Consider the case of an Aframax opening in Trieste. She could embark on a transatlantic voyage to the US, generating a TCE of $30k/d for about 30 days. However, an east run catches our attention. How much should a Mediterranean-Singapore voyage earn to be more profitable? By checking the current Position Values - US Gulf at $700k and Singapore at -$550k - we can deduce that the Mediterranean-Singapore voyage needs to yield over $70k/d to surpass the transatlantic option, given the market conditions.

Indicative example comparison of a transatlantic voyage and an east run for vessel opening in central Mediterranean Image source: The Signal Ocean Platform

Similar calculations can be applied to price correctly multiple discharging options for any fixture. Everything has a price; we just need to determine the right one.

Position Value can also be used as a tool to help price time charters as it quantifies the earning potential off a time charter delivery position and also quantifies the predicted, worst or best case, time charter redelivery position, allowing the lump sum debit or credit to be amortised over the time charter period to give a more accurate time charter hire rate.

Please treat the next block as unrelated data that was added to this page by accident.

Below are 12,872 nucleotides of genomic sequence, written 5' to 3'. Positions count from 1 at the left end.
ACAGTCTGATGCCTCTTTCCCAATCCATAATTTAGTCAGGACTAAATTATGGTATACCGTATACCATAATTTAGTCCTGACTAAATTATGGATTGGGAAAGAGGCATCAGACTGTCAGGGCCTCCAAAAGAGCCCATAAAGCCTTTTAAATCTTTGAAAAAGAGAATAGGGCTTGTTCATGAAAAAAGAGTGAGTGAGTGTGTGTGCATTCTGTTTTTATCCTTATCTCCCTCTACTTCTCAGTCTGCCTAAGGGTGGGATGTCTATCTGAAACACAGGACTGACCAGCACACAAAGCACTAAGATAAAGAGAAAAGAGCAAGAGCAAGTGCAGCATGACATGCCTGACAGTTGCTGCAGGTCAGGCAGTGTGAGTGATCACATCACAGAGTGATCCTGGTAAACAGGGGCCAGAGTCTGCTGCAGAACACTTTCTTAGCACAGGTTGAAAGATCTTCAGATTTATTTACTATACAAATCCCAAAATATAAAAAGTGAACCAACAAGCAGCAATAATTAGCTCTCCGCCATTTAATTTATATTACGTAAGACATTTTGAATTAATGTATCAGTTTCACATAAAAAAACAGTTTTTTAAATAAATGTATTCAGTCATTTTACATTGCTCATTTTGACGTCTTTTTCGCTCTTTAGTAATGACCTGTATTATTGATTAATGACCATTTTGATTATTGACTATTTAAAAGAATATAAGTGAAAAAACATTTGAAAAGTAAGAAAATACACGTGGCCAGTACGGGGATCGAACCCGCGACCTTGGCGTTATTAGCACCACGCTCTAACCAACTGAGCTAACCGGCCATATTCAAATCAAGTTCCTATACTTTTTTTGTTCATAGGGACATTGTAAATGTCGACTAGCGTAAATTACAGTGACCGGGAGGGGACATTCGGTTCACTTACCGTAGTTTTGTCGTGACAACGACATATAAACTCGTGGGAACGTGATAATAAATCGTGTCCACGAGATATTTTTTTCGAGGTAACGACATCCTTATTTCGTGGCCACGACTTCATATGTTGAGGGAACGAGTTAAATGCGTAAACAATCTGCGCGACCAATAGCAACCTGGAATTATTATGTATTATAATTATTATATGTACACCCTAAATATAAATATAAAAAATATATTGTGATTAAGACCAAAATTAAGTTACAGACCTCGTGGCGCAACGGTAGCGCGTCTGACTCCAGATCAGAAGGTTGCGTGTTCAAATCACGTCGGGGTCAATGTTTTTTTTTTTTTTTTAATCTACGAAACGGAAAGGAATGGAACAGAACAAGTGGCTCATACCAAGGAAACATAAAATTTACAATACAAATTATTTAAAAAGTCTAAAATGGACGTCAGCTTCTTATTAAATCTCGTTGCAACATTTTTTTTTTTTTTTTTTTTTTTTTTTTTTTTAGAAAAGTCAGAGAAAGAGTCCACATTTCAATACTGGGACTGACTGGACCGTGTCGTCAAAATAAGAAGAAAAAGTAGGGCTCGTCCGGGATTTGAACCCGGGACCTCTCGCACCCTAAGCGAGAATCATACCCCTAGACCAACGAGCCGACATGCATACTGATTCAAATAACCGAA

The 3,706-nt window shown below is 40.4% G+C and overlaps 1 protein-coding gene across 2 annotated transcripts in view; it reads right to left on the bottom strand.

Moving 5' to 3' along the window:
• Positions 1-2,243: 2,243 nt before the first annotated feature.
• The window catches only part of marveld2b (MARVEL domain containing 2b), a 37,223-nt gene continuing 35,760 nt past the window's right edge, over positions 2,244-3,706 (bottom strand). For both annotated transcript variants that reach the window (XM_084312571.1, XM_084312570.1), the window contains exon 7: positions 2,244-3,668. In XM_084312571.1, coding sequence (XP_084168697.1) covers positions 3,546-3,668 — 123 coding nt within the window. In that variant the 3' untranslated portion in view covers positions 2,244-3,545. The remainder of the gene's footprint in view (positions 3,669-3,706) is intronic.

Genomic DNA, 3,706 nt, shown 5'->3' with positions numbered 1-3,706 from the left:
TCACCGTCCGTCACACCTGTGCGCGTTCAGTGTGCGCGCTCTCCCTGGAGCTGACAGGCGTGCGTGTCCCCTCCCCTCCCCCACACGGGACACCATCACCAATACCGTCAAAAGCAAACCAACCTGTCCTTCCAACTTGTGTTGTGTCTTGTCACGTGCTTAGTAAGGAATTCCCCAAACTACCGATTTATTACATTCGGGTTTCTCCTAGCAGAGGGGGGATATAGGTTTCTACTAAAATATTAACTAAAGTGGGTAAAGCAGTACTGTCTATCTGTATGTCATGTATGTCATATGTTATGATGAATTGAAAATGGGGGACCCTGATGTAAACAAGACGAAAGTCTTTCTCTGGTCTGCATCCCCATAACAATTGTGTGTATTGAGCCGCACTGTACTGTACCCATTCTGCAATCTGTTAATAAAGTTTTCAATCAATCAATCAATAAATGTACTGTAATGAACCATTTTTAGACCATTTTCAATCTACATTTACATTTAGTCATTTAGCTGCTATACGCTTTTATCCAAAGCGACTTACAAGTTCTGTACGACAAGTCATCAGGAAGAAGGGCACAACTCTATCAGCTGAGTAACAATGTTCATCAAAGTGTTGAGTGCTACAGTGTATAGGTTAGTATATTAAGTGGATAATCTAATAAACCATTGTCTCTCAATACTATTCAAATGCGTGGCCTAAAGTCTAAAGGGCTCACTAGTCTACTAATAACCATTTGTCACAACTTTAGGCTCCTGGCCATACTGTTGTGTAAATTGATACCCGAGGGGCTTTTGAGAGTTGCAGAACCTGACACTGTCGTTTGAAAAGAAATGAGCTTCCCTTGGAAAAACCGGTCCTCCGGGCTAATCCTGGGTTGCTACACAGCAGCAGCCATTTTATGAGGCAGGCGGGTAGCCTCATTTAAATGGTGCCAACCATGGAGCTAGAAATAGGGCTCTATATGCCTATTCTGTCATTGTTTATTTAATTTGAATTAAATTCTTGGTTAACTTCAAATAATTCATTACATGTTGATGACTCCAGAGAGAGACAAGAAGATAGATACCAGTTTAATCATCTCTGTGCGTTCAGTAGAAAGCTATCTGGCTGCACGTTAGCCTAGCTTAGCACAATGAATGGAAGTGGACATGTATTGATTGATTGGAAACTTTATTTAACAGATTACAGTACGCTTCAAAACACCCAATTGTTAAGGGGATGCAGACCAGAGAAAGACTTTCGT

Using this method Signal are also able to price time charter hire values, in or out, accounting for the vessel’s earning potential on entry and exit which allows different delivery and redelivery positions to be compared, like for like.

Position Value as a catalyst in pool entry and exit flexibility

Position Value also plays a vital role in pooling, offering unique flexibility and commitment minimisation. By pricing the entry or exit positions of pool vessels, owners can seamlessly join or leave the pool anywhere, anytime without harming the pool partners or themselves and their earnings.  

Is it true that for technology-backed concepts it requires time to focus on the benefits of simplifying the output as it feels to be an underutilisation of such powerful algorithms. Similarly, in the early days, Position Value was calculated daily but this volatility created some uncertainty to Pool candidates and partners. Nowadays, Signal Maritime's algorithm compiles a monthly position value price list, ensuring that owners are aware of their vessel's position value credit or debit at the moment they provide entry or exit notice.